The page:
Low back pain linked to Temporomandibular disorder
Taiwan: Patients with low back pain (LBP) are at increased risk of developing temporomandibular disorder (TMD), finds a recent study published in the journal Medicine.
According to the study, LBP patients are 56% more likely to develop first-onset TMD than those without back pain. Results suggest that clinicians should be reminded to manage LBP disorders concurrently when treating TMD.
Temporomandibular disorders are complex and multifactorial diseases. Common signs and symptoms include orofacial pain, clicking or crepitus of the temporomandibular joints (TMJ), limited mandible movement, and deviation from the midline during movement. It is also associated with simultaneous pain in the head, neck, and back areas. The evidence have shown TMD to be co-existent with numerous systemic disorders including fibromyalgia, low back pain, spinal pain, chronic fatigue syndrome, irritable bowel syndrome, sleep disorders, tension-type and migraine headaches, and allergic conditions. It is not easy to cure and treat owing to the complexity of the symptoms and etiology.
LBP is the most common musculoskeletal condition affecting the adult population -- >70% of the population has experienced an acute episode of LBP at some point in their lives. If LBP and TMD occur concurrently, functional activities would be most affected. Therefore, early prevention of TMD occurrence as comorbidity in patients with LBP is important, to avoid the profound functional limitation.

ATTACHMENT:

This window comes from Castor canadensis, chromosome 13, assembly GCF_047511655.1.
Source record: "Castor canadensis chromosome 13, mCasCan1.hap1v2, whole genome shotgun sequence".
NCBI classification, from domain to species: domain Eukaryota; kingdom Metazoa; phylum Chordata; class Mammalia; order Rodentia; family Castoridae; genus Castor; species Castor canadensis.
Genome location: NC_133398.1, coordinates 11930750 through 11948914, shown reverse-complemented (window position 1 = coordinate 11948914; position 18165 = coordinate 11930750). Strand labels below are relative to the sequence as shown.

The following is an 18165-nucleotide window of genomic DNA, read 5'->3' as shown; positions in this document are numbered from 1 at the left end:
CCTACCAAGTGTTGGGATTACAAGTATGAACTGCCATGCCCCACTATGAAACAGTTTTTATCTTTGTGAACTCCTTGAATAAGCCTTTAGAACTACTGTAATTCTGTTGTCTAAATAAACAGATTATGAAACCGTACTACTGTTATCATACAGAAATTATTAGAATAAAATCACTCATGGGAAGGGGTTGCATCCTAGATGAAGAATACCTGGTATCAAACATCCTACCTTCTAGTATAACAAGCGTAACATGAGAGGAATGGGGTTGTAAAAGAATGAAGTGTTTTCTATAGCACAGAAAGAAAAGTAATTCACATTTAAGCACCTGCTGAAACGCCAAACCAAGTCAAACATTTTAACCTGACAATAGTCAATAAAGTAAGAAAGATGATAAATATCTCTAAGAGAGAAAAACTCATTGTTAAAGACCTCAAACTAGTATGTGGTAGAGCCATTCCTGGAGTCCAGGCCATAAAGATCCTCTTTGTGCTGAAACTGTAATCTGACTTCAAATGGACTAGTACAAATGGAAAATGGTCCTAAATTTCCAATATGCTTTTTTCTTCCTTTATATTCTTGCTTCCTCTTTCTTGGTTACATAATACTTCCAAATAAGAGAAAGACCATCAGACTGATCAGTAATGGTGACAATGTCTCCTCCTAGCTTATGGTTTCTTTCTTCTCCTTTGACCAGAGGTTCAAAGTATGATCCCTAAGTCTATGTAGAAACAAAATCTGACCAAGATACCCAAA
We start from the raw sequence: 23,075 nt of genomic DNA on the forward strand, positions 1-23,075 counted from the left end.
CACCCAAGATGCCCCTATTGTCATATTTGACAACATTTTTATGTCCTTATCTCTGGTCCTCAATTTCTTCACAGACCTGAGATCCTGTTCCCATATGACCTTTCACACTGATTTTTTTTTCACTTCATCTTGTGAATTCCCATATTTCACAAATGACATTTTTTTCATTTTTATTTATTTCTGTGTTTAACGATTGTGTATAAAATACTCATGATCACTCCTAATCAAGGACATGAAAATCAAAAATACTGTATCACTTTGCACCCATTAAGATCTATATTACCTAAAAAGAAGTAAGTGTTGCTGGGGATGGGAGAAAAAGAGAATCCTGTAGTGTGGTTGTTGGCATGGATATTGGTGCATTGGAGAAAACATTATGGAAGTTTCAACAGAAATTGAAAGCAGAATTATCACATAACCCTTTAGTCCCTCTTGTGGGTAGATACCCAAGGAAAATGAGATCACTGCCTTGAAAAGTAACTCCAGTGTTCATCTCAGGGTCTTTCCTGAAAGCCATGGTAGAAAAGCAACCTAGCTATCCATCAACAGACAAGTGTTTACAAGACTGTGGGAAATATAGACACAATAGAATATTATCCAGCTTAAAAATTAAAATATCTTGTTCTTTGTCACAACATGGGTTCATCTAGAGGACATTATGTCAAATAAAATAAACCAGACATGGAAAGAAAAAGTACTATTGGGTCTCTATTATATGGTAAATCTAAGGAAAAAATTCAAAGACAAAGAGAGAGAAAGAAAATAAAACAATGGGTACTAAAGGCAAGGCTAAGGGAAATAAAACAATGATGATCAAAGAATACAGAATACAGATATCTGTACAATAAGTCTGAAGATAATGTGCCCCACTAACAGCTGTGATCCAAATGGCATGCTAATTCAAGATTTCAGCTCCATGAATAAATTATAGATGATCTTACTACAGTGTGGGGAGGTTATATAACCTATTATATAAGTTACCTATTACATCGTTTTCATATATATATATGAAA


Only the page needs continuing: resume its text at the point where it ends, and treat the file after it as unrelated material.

Yi-Shing Shieh, Department of Dentistry, Tri-Service General Hospital, National Defense Medical Center, Taipei, Taiwan, and colleagues aimed to investigate the association between LBP and first-onset TMD and to determine the possible mechanism linking these two diseases, using the Taiwan's National Health Insurance Research Database (NHIRD) with a 15-year follow up.
For the purpose, the researchers analyzed data of 65,121 patients newly diagnosed with LBP along with those of 195,363 (1:3) sex- and age-matched controls.
Key findings of the study include:
- The LBP group was more likely to develop first-onset TMD (adjusted hazards ratio (HR) = 1.561), after adjusting for demographic variables and comorbidities.
- The risk factors for TMD were LBP, young age, higher insured premium, and osteoporosis.
- In the subgroup analysis, the LBP group had a higher risk of TMD than the non-LBP group in all stratifications.
"LBP is a risk factor contributing to the development of first-onset TMD. Therefore, for appropriate TMD management, clinicians should be reminded to manage both LBP disorders and TMD concurrently, especially among individuals presenting with associated risk factors, such as age 20 to 39 years, high IP, and osteoporosis," concluded the authors.
The study, "The prevalence of first-onset temporomandibular disorder in low back pain and associated risk factors: A nationwide population-based cohort study with a 15-year follow-up," is published in the journal Medicine.